By FWi staff

AN alliance between Irish meat company Kepak and 110 Irish beef producers is generating a farmgate price premium of £85/beast.

Now feed specialists Keenan, who co-ordinate the link-up, hope to develop new alliances between dairy farmers and processors.

Dairy industry representatives attending a Keenan seminar at Rosset near Chester were told how an alliance to provide market specific beef for Italy was succeeding.

About 95% of the cattle submitted met specifications, which included white fat, pink meat, good conformation and tenderness.

For Irish beef farmers, who had had seen their incomes plummet, the Kepak deal had been a “lifeline”, said Seamus Barron, manager of Keenan Ireland.

His company located suitable producers, helped them plan production schedules and designed feeding regimes to achieve target weight gains and consistent quality using home-grown feeds.

This type of partnership could spread to the dairy industry, through producers feeding special diets to cows to produce specific milks, Mr Barron believed.

There was “huge scope” for alliances that provided milk for existing products and for niche markets like spreadable butter and so-called healthy milks.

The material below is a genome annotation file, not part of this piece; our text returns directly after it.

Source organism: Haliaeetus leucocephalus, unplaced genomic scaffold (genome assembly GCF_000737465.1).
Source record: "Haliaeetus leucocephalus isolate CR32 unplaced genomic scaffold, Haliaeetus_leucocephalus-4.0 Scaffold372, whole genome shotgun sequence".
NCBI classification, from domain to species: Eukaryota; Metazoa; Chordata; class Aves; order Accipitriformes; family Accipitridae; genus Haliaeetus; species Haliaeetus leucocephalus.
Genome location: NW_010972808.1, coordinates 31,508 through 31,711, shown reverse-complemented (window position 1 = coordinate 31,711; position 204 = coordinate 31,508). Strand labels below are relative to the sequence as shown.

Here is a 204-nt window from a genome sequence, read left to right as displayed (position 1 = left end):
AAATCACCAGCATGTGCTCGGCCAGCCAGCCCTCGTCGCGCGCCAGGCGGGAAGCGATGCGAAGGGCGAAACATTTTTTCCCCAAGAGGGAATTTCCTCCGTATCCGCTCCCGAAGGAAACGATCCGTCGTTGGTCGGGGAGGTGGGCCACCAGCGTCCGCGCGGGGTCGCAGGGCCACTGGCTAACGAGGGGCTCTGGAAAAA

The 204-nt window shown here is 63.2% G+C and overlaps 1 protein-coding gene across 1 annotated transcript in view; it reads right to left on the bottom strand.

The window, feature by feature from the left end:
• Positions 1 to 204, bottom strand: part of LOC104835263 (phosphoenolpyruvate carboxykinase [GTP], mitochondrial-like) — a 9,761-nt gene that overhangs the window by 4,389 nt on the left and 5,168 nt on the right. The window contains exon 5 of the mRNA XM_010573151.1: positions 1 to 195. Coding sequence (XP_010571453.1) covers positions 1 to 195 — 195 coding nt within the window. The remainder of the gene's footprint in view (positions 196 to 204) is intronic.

This could save about 30% in plant and machinery costs, so processors could pass this on as premium prices, he added.

Evidence showed that carefully planned feeding was cost-effective, improved cow performance and enhanced feed conversion efficiency and animal health, he claimed.

Australian consultant John Sprouster said supply chains paddock to plate partnerships and producers acceptance of the principle of total quality management had benefited both sides in his country.

Good quality was not necessarily high quality, but a predictable degree of uniformity, low costs and producing what suited the market.

Farmers and processors working together could drive out wastage and error, he maintained.